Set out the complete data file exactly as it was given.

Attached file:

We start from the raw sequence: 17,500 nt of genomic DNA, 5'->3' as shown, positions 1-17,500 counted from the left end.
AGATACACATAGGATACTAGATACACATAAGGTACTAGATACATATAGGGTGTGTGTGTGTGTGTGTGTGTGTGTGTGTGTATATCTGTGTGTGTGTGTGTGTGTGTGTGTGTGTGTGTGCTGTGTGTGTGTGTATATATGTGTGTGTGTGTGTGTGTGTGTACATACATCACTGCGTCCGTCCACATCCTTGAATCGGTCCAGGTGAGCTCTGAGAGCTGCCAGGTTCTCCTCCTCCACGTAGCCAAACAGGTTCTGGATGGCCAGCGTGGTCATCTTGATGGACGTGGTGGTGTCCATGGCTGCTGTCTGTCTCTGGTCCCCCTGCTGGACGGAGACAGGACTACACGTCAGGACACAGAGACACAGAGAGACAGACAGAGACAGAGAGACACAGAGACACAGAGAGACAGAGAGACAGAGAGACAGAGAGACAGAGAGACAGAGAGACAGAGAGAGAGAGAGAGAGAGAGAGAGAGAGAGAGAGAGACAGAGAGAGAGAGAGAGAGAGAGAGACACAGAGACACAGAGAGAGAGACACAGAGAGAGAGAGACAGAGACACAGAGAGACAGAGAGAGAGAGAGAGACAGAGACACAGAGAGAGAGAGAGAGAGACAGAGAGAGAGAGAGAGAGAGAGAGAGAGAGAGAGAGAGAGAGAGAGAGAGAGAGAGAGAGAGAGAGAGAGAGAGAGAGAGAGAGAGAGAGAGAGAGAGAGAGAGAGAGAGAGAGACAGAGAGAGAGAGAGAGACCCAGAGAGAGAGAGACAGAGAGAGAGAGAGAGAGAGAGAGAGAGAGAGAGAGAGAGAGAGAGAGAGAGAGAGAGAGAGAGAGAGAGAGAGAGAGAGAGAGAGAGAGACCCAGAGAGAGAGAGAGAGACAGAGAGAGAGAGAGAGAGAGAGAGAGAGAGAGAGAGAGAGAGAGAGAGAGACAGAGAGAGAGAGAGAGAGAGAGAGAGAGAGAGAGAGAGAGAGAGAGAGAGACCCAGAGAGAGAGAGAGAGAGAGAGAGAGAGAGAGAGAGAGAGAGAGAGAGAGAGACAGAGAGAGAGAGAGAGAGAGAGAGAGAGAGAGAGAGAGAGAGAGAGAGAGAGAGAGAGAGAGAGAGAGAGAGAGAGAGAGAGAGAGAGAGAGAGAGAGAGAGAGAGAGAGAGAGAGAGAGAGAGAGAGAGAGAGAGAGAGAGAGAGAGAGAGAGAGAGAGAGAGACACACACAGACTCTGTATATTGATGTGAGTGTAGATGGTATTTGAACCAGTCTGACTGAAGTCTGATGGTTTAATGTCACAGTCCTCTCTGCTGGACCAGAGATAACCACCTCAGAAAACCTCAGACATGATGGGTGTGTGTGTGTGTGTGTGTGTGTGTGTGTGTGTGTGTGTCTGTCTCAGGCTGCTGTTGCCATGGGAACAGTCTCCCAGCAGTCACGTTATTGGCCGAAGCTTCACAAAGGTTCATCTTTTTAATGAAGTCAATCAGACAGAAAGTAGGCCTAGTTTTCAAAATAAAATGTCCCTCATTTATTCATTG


We start from the raw sequence: 17,500 nt of genomic DNA, 5'->3' as shown, positions 1-17,500 counted from the left end.
AGATACACATAGGATACTAGATACACATAAGGTACTAGATACATATAGGGTGTGTGTGTGTGTGTGTGTGTGTGTGTGTGTATATCTGTGTGTGTGTGTGTGTGTGTGTGTGTGTGTGTGCTGTGTGTGTGTGTATATATGTGTGTGTGTGTGTGTGTGTGTACATACATCACTGCGTCCGTCCACATCCTTGAATCGGTCCAGGTGAGCTCTGAGAGCTGCCAGGTTCTCCTCCTCCACGTAGCCAAACAGGTTCTGGATGGCCAGCGTGGTCATCTTGATGGACGTGGTGGTGTCCATGGCTGCTGTCTGTCTCTGGTCCCCCTGCTGGACGGAGACAGGACTACACGTCAGGACACAGAGACACAGAGAGACAGACAGAGACAGAGAGACACAGAGACACAGAGAGACAGAGAGACAGAGAGACAGAGAGACAGAGAGACAGAGAGACAGAGAGAGAGAGAGAGAGAGAGAGAGAGAGAGAGAGAGACAGAGAGAGAGAGAGAGAGAGAGAGACACAGAGACACAGAGAGAGAGACACAGAGAGAGAGAGACAGAGACACAGAGAGACAGAGAGAGAGAGAGAGACAGAGACACAGAGAGAGAGAGAGAGAGACAGAGAGAGAGAGAGAGAGAGAGAGAGAGAGAGAGAGAGAGAGAGAGAGAGAGAGAGAGAGAGAGAGAGAGAGAGAGAGAGAGAGAGAGAGAGAGAGAGAGAGAGAGAGAGAGAGACAGAGAGAGAGAGAGAGACCCAGAGAGAGAGAGACAGAGAGAGAGAGAGAGAGAGAGAGAGAGAGAGAGAGAGAGAGAGAGAGAGAGAGAGAGAGAGAGAGAGAGAGAGAGAGAGAGAGAGAGAGACCCAGAGAGAGAGAGAGAGACAGAGAGAGAGAGAGAGAGAGAGAGAGAGAGAGAGAGAGAGAGAGAGAGAGACAGAGAGAGAGAGAGAGAGAGAGAGAGAGAGAGAGAGAGAGAGAGAGAGAGACCCAGAGAGAGAGAGAGAGAGAGAGAGAGAGAGAGAGAGAGAGAGAGAGAGAGAGACAGAGAGAGAGAGAGAGAGAGAGAGAGAGAGAGAGAGAGAGAGAGAGAGAGAGAGAGAGAGAGAGAGAGAGAGAGAGAGAGAGAGAGAGAGAGAGAGAGAGAGAGAGAGAGAGAGAGAGAGAGAGAGAGAGAGAGAGAGAGAGAGAGAGAGAGAGAGAGAGAGAGACACACACAGACTCTGTATATTGATGTGAGTGTAGATGGTATTTGAACCAGTCTGACTGAAGTCTGATGGTTTAATGTCACAGTCCTCTCTGCTGGACCAGAGATAACCACCTCAGAAAACCTCAGACATGATGGGTGTGTGTGTGTGTGTGTGTGTGTGTGTGTGTGTGTGTGTCTGTCTCAGGCTGCTGTTGCCATGGGAACAGTCTCCCAGCAGTCACGTTATTGGCCGAAGCTTCACAAAGGTTCATCTTTTTAATGAAGTCAATCAGACAGAAAGTAGGCCTAGTTTTCAAAATAAAATGTCCCTCATTTATTCATTG